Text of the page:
Retirement Psychology

When I first met Husband, when he was a whopping 22 years old, he was already saving for his retirement. I thought this was HILLARIOUS! What a dork! What a conservative old man! Retirement is AGES away.

As I got older I stopped thinking of him as a dork. I could see the wisdom. But I wasn’t too concerned about saving for retirement myself. I mean, I had it vaguely in the back of my mind but I figured that we should buy and payoff a house first and THEN start saving for retirement.

But that changed just over a week ago. And what changed my mind? Not the fact that everyone knows that they need to save for retirement, that it’s the ‘right thing’ to do. Not that the earlier you start the more you will have. Not even the Frugalwood’s brilliant explanation of compound interest being a magical unicorn (see Frugalwood Unicorn). But rather, two simultaneous realisations:

  • Retirement is something good/a reward (i.e. the financial freedom to travel, play and study as much as I want)
  • It could happen soon. Like really soon. Like 7 – 10 years soon if we are really good.

And boom, just like that I was ALL for it.

Let’s look at my two realisations: The fact that retirement can actually be whatever the hell I want it to be immediately makes it a reward. This is in stark contrast to traditional concepts of retirement. This shift in perspective however is magical because suddenly behavioural psychology 101 can kick in:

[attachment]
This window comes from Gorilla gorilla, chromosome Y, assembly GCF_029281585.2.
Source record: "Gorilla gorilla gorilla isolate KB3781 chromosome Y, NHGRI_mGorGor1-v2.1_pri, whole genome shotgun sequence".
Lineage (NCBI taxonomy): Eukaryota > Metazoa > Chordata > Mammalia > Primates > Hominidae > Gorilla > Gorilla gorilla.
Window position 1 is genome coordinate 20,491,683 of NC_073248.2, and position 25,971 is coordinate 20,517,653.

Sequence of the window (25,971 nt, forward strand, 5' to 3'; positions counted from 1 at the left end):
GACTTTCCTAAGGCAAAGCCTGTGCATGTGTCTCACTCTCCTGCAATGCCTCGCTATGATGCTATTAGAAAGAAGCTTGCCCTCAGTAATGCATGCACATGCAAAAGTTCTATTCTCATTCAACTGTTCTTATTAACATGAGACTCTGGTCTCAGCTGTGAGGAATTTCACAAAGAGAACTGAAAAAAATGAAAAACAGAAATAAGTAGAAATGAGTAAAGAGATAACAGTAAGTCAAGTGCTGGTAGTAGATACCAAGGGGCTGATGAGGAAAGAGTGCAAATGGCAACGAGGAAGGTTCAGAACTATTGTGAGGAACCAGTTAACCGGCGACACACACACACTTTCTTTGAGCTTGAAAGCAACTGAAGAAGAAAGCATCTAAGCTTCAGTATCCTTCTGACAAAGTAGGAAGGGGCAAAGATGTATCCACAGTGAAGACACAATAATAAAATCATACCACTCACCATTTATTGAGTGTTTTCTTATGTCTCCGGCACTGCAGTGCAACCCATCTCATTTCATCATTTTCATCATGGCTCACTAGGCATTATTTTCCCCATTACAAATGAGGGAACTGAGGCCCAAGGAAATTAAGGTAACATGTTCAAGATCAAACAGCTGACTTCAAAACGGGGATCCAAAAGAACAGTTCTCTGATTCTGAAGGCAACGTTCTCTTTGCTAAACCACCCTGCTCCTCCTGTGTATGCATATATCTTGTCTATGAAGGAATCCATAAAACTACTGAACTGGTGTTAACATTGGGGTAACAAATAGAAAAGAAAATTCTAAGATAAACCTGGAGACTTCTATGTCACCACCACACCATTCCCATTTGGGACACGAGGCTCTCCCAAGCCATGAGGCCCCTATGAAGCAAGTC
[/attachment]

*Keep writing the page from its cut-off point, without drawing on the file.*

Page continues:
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What this means is that retirement suddenly becomes something that I am prepared to work really hard for i.e. save for:

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The magic with early retirement is doubly powerful because:

  • My reward is MUCH closer than retirement is traditionally presented as.

The key here is the immediacy. If consequences are delayed then our brains take a lot longer to learn to increase the behaviour (if ever!). For example, I have struggled to cut out chocolate (which I love!) my whole life. I know it would be healthier for me in the long-run but I just can’t seem to manage it. However, when I went through a stage of immediately getting a bladder infection every time I had any beer or wine (which I equally love!) you can bet I cut it out pronto. I didn’t even mind not tasting the stunning wine of the day when out with friends (which is significant given how much I hate missing out!)

  • My behaviour has a direct impact on how quickly my reward comes about. This points to a fundamental problem with the traditional concept of retirement as something that just happens at 65 years old. In this sense it is presented as an objective “fact” (/life stage) quite divorced from any action or lack of action the individual may or may not take. In other words, time has the power rather than the individual. This is clearly not a recipe to encourage saving:



What this all basically means is that traditional concepts of retirement suck ass. And early retirement is the winner of the world for always 🙂 Also, irrespective of how this Brat Experiment goes, I already feel grateful to Early Retirement for teaching my brain that retirement is something that I want ❤


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